Call me Fresh Meat by Lisa Mulrooney
2019 CBC Poetry Prize longlist
Lisa Mulrooney has made the 2019 CBC Poetry Prize longlist for Call me Fresh Meat.
The winner of the 2019 CBC Poetry Prize will receive $6,000 from the Canada Council for the Arts, have their work published on CBC Books and attend a two-week writing residency at the Banff Centre for Arts and Creativity. Four finalists will each receive $1,000 from the Canada Council for the Arts and have their work published on CBC Books.
The shortlist will be announced on Nov. 14, 2019. The winner will be announced on Nov. 21, 2019.
Lisa Mulrooney is the first poet laureate of Stony Plain, Alta. She is an active member of Edmonton's poetry community and participates regularly in local readings, festivals and events. She is the president of Parkland Poets' Society and serves on the boards of both Edmonton's Stroll of Poets Society and the Writers' Guild of Alberta. One of Lisa's poems was shortlisted for The Malahat Review's 2019 Open Season Award for poetry and her work recently appeared in the spring 2019 issue of The Maynard.
Entry in five-ish words
Portrays methodical complexity of abuse.
The poem's source of inspiration
"During the month of April 2019, I participated in a daily poetry challenge with members of Edmonton's Stroll of Poets Society. One of those challenges resulted in this poem.
"The prompt was '10 things,' and I thought it would be interesting to write about something that could be done in 10 different ways. Reminded of the phrase, 'There is more than one way to skin a cat,' I decided to research how many ways there might be to do just that. As I discovered what is involved in skinning an animal, I was struck by the complexity of the process. I also found myself disturbed by how the process could be described so methodically, and even as an art form, by those who are able to disengage with the fact that the 'medium' was so recently a living and breathing creature.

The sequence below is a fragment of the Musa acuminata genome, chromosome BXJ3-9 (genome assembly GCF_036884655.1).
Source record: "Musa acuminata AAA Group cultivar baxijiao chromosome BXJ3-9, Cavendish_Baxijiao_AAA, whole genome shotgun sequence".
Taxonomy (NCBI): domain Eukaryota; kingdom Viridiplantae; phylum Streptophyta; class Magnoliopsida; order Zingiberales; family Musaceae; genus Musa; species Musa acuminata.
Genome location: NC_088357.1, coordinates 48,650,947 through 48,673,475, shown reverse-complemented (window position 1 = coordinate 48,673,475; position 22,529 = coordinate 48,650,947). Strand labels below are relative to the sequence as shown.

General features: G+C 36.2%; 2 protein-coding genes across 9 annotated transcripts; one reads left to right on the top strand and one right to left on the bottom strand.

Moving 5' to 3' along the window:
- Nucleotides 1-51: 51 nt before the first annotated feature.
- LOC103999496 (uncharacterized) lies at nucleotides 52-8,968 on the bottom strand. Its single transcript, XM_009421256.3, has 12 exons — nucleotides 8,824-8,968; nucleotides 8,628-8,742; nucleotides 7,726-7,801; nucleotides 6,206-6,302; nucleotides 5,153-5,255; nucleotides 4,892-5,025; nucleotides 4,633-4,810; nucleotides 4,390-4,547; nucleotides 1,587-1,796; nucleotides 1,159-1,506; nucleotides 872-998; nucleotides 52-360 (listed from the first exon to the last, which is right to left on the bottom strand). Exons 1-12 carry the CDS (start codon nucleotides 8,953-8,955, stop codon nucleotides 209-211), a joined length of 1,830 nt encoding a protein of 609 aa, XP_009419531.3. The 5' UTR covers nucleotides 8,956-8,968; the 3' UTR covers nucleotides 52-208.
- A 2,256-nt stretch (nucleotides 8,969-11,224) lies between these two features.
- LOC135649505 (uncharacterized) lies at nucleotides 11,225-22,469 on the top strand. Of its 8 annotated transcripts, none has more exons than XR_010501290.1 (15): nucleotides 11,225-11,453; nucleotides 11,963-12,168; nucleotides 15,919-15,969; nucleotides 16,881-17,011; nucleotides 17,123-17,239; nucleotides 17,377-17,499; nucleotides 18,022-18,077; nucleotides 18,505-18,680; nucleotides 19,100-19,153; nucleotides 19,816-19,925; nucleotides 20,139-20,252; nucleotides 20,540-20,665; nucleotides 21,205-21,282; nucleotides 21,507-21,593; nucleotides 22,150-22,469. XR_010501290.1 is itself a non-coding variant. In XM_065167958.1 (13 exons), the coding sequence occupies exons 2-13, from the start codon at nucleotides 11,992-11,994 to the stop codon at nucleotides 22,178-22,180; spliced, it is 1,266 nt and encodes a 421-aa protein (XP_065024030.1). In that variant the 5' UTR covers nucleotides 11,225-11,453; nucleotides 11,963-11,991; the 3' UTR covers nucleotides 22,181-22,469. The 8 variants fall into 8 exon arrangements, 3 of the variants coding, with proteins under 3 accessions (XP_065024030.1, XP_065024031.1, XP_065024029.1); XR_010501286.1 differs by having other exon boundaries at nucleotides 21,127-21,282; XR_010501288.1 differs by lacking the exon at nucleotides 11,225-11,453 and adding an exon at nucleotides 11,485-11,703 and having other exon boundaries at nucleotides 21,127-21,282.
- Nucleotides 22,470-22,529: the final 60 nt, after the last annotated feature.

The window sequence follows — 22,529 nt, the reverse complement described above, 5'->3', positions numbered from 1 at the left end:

"Many years ago, I was in an abusive relationship that, in a lot of ways, stripped me of my own identity. As I was putting together my thoughts for this poem, reading about hunting, killing, and preparing an animal for taxidermy, I was reminded of incidents from my own past. I found myself saddened and still surprised by how a strong and independent person can essentially become a shell of their former selves.
"Poems sometimes have a mind of their own, and this one was no exception. It wanted to be written."
Case skinning: best done fresh
with a small, sharp knife
a few incisions
at the back of the legs
Work slowly toward the head
pulling the hide inside out
The head is hardest to skin
only take it so far on the ears
cut the eyelids loose
trim as much flesh as you can.
Salt it, roll it up, bag it, freeze it.